“This has been one of the best summers my brother and I have ever had.”
For David and Ronald DeNunzio, identical twins from Jeannette, Pa., this will definitely be a summer unlike any other.
It started with the lowest of lows on May 26, the day after the twins had won the prestigious Fred Brand Foursomes Championship at Longue Vue Club in suburban Pittsburgh. Their mother, Denise, lost her five-year battle with brain cancer, but not before she could hold the trophy her twin sons had won.
“We were the first group to finish in the Brand and had to wait until everybody was finished,” Ronald said. “Once we had won, we called home and told our dad, I completely broke down. It was the most emotional I have ever been for a golf tournament. She was with us every step. We knew she was. It's the only place she wanted to be. Now, for the rest of our lives, it will be tough to beat us. It will be like playing two against one."
As their mom’s condition worsened, the easiest thing would have been for the twins withdraw or not register for tournaments. But for a couple of reasons, they played the Brand, and obviously played very well.
“We knew she wanted us to play and really, it kept our minds right,” Ronald said.
Added David: “She wanted us to succeed and the fact that we’ve had success after she passed away, says that we were playing our hardest for my mom and that we’ll always be playing to make her proud of us.”
While their mother couldn’t tell them, their dad, Ron Sr., knew she would want them to play and encouraged them to do so.
"I told them, nothing is going to happen today," Ron Sr. said. "Every day we thought she would pass. I said, just go. You can't sit here all day, every day.”
And while she was no longer with them physically, her spirit as the “ultimate golf mom,” as her husband called her, lives on. All doubt about that is erased by taking a look at what the twins have accomplished since.
Less than three weeks after losing his mom, Ronald qualified for the elite Sunnehanna Amateur for the first time. While he didn’t contend – he actually finished last – he fought the entire way, something he learned from his mom on a daily basis.
Just over a month later, David and his dad won the West Penn Golf Association’s Father & Son Championship at Nemacolin Woodlands Resort’s Mystic Rock course.
On Aug. 4, the twins won the West Penn’s Brothers Championship, shooting a 64 at Shannopin Country Club in suburban Pittsburgh.
Most recently, David fired a 68 at a U.S. Amateur sectional qualifier. He shared medalist honors with two others, but a three-putt bogey on the second playoff hole left him as the first alternate to play at Erin Hills. Good news came for David on Aug. 15 when the USGA contacted him that he had been awarded a spot in the field.
“Things have just clicked for us,” David said. “In the Brand, we beat [2009 and 2011 USA Walker Cup Team member and three-time U.S. Mid-Amateur champion] Nathan Smith and Sean Knapp, two of the best amateurs in the country. It was hard at first to play when she was sick, but there was no doubt she was with us and will continue to be with us any time we play golf.”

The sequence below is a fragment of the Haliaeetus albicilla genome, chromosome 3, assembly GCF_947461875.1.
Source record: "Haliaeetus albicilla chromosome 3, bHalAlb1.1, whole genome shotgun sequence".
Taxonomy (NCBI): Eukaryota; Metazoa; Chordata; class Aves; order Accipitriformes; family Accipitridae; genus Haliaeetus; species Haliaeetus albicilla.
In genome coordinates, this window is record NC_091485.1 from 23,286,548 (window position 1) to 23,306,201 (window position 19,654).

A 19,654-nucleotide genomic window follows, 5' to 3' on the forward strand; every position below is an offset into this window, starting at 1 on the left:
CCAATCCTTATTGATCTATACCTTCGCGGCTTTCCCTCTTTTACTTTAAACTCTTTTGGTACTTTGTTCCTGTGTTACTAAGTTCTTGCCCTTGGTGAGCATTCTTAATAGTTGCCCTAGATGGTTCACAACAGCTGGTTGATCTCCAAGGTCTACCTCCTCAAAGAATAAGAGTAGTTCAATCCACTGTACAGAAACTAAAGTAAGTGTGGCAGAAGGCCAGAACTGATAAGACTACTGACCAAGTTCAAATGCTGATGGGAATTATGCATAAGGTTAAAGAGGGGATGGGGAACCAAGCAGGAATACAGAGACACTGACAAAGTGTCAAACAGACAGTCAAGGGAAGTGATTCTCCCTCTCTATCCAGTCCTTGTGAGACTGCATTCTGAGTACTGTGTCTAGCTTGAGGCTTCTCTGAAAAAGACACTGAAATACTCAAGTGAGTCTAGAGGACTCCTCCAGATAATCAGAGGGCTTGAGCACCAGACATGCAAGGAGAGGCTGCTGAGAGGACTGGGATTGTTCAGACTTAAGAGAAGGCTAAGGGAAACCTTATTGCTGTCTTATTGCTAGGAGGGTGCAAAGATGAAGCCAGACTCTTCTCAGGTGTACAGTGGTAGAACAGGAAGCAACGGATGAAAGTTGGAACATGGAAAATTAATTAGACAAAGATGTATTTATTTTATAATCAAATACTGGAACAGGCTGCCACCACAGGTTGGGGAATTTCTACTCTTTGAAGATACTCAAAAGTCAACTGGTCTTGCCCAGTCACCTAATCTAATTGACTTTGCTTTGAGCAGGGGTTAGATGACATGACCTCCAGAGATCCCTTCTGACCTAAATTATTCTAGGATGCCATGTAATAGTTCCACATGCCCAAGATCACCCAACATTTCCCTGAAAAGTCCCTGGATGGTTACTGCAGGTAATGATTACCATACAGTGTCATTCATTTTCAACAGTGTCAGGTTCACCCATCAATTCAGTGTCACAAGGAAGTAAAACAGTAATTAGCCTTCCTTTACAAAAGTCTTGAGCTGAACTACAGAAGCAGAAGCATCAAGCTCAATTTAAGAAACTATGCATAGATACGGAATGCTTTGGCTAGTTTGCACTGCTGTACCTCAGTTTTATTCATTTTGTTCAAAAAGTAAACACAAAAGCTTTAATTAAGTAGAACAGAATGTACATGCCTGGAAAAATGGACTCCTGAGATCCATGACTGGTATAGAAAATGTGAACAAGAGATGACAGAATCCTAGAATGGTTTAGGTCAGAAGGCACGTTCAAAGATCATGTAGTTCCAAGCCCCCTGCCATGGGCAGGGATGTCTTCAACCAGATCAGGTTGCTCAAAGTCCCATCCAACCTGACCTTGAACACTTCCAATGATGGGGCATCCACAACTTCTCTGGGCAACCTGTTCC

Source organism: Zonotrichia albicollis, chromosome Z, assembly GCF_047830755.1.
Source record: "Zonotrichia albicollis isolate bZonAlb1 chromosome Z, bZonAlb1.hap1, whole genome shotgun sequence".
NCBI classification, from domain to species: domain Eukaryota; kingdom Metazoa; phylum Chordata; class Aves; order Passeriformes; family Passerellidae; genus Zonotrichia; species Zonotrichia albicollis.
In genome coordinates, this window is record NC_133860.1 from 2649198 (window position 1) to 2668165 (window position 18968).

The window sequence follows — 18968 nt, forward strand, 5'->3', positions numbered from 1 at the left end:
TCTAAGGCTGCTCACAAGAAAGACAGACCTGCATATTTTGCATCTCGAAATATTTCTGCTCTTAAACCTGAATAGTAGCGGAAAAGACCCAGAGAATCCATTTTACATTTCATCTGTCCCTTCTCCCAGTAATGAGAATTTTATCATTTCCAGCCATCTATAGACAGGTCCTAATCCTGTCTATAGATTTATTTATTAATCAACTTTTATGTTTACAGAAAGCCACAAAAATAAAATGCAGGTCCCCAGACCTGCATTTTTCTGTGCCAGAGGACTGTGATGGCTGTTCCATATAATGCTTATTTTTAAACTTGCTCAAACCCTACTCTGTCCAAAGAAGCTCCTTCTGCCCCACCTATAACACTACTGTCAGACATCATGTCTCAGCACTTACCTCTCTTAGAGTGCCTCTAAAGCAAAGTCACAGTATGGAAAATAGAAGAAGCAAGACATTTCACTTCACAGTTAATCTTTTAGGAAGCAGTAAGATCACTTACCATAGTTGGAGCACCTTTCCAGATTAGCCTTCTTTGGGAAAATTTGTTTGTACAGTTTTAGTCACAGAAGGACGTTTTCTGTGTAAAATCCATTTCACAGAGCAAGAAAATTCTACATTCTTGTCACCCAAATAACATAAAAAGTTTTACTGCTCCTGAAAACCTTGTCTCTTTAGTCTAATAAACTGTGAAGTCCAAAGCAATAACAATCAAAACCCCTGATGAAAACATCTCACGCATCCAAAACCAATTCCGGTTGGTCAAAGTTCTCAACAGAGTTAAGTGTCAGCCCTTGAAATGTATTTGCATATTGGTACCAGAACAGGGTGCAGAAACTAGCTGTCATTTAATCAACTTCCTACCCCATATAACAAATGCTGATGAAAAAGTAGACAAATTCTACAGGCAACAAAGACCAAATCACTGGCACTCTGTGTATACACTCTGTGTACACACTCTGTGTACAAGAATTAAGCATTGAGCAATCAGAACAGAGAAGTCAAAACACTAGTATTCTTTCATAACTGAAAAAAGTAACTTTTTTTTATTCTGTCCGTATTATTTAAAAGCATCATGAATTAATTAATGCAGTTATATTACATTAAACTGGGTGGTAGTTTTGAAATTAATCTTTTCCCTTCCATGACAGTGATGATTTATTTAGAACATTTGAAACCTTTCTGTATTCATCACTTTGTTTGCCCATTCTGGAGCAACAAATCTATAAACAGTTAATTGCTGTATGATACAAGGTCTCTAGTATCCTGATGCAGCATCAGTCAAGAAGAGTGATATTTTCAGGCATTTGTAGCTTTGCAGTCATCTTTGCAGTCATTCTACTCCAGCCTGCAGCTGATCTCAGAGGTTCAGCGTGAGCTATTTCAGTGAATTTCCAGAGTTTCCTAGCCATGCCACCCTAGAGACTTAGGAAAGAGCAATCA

And while the spectacular golf they’ve played is a tribute to the resiliency of the human spirit, there is also some historical perspective to what the twins have accomplished.
The Brothers and the Fred Brand Championships began in the 1950s and the DeNunzios became the first team to win both titles in the same year. David DeNunzio scored an impressive hat trick this summer, becoming the first player to be on teams that won the Brand, Father/Son and Brothers in the same year.
“For the last 10 or 15 years, as we’ve worked to get better and better, Mom was always there,” Ronald said. “She loved riding around the course with us, watching us. I know she’s been with us and always will be.”
Ron Sr., who owns three Italian-themed restaurants in western Pennsylvania, agrees with the twins.
“She never missed a tournament. It got to the point where she was like a West Penn (Golf Association) official because she was at every event. Everyone knew her name. She never golfed in her life, but she knew everything about it."
What will the future bring for the DeNunzio family, which also includes younger brother Michael?
They say they haven’t made up their minds about giving professional golf a shot, especially in light of losing their mother.
“We’re going to help my dad with the restaurants (something Denise did a great deal of) and we’ll continue to play amateur golf,” David said. “How bad can that be, right?”
Not too bad at all. Especially when they know how important both of those things were to their mom.
Mike Dudurich is a Pittsburgh-based freelance writer whose work has previously appeared on USGA websites.